Her long hair was draped over him like a cloak, her eyes shone with fury two inches from his own. And all he could think was she smelled of night lilies and lavender. Why did he feel the urge to apologise when she’d been the one who’d murdered his uncle? It had to be some trick. It just had to be. Slowly she backed away from him and stopped two paces away, but he no longer felt threatened. He pushed himself up into a seated position and sheathed his sword. She watched it slide back home and gave a small nod. Almost with disappointment he watched her turn to go and, a moment later, her long slender legs powered her away, red hair streaming out behind her like a banner. She had to have been seven feet tall, but moved faster than his eye could follow. Dusting himself off, he stood and headed back towards his father’s camp, five miles to the east.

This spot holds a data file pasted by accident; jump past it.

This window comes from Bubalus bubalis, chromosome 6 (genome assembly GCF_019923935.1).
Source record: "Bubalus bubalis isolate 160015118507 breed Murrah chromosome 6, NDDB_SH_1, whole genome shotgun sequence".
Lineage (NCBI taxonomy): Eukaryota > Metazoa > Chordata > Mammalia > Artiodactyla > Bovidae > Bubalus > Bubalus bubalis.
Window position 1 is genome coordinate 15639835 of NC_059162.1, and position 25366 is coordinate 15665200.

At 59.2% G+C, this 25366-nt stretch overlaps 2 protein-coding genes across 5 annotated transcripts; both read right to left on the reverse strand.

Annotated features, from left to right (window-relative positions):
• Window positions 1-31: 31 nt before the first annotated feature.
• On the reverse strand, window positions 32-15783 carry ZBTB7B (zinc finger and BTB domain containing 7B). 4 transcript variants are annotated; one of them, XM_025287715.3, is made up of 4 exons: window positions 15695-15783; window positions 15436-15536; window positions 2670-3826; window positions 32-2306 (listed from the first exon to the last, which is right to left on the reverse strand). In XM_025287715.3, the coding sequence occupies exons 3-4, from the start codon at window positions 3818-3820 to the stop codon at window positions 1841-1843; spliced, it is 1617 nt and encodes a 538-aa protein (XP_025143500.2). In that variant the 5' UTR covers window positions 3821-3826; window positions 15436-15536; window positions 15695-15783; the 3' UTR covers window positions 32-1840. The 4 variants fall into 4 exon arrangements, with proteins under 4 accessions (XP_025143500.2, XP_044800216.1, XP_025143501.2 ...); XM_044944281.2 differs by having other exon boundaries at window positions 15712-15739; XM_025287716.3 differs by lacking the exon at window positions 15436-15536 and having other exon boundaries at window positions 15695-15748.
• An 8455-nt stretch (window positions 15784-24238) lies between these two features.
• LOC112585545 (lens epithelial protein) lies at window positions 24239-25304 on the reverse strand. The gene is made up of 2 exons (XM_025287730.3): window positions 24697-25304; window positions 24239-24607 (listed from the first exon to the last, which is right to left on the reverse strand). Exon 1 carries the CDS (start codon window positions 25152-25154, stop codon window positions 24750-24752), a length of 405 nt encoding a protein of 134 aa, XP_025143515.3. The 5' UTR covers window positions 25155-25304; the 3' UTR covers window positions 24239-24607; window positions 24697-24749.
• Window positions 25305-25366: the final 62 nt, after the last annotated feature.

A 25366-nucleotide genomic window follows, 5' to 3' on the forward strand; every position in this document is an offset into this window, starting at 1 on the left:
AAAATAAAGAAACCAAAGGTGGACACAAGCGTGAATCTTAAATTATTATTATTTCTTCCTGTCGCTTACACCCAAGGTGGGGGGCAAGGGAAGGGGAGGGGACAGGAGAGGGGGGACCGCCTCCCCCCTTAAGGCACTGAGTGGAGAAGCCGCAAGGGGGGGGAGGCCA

He had a lot to think about.